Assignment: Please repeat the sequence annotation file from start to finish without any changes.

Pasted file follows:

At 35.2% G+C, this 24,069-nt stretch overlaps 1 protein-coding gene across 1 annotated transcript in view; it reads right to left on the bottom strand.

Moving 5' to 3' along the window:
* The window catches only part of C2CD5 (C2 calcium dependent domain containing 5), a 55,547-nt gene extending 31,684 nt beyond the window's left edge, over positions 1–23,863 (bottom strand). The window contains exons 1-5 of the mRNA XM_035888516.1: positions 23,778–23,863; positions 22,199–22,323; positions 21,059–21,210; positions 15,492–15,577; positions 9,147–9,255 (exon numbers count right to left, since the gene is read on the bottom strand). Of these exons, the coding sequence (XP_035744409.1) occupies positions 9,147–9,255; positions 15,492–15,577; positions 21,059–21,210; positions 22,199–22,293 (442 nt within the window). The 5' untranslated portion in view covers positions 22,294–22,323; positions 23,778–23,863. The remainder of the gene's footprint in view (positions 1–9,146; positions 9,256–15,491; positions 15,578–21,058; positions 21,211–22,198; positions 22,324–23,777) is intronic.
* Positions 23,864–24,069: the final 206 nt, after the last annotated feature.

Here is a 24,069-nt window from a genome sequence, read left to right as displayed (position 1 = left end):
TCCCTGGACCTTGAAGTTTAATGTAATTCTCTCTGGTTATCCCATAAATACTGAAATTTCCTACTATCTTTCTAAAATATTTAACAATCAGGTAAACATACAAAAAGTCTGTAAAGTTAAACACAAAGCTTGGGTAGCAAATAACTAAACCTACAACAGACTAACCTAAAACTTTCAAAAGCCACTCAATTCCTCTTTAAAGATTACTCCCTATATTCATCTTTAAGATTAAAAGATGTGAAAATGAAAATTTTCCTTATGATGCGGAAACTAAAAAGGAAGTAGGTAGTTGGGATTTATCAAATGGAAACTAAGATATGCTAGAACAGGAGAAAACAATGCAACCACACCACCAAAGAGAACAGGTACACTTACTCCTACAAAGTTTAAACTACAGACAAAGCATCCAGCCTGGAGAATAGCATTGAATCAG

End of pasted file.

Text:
At 35.2% G+C, this 24,069-nt stretch overlaps 1 protein-coding gene across 1 annotated transcript in view; it reads right to left on the bottom strand.

Moving 5' to 3' along the window:
* The window catches only part of C2CD5 (C2 calcium dependent domain containing 5), a 55,547-nt gene extending 31,684 nt beyond the window's left edge, over positions 1–23,863 (bottom strand). The window contains exons 1-5 of the mRNA XM_035888516.1: positions 23,778–23,863; positions 22,199–22,323; positions 21,059–21,210; positions 15,492–15,577; positions 9,147–9,255 (exon numbers count right to left, since the gene is read on the bottom strand). Of these exons, the coding sequence (XP_035744409.1) occupies positions 9,147–9,255; positions 15,492–15,577; positions 21,059–21,210; positions 22,199–22,293 (442 nt within the window). The 5' untranslated portion in view covers positions 22,294–22,323; positions 23,778–23,863. The remainder of the gene's footprint in view (positions 1–9,146; positions 9,256–15,491; positions 15,578–21,058; positions 21,211–22,198; positions 22,324–23,777) is intronic.
* Positions 23,864–24,069: the final 206 nt, after the last annotated feature.

Here is a 24,069-nt window from a genome sequence, read left to right as displayed (position 1 = left end):
TCCCTGGACCTTGAAGTTTAATGTAATTCTCTCTGGTTATCCCATAAATACTGAAATTTCCTACTATCTTTCTAAAATATTTAACAATCAGGTAAACATACAAAAAGTCTGTAAAGTTAAACACAAAGCTTGGGTAGCAAATAACTAAACCTACAACAGACTAACCTAAAACTTTCAAAAGCCACTCAATTCCTCTTTAAAGATTACTCCCTATATTCATCTTTAAGATTAAAAGATGTGAAAATGAAAATTTTCCTTATGATGCGGAAACTAAAAAGGAAGTAGGTAGTTGGGATTTATCAAATGGAAACTAAGATATGCTAGAACAGGAGAAAACAATGCAACCACACCACCAAAGAGAACAGGTACACTTACTCCTACAAAGTTTAAACTACAGACAAAGCATCCAGCCTGGAGAATAGCATTGAATCAG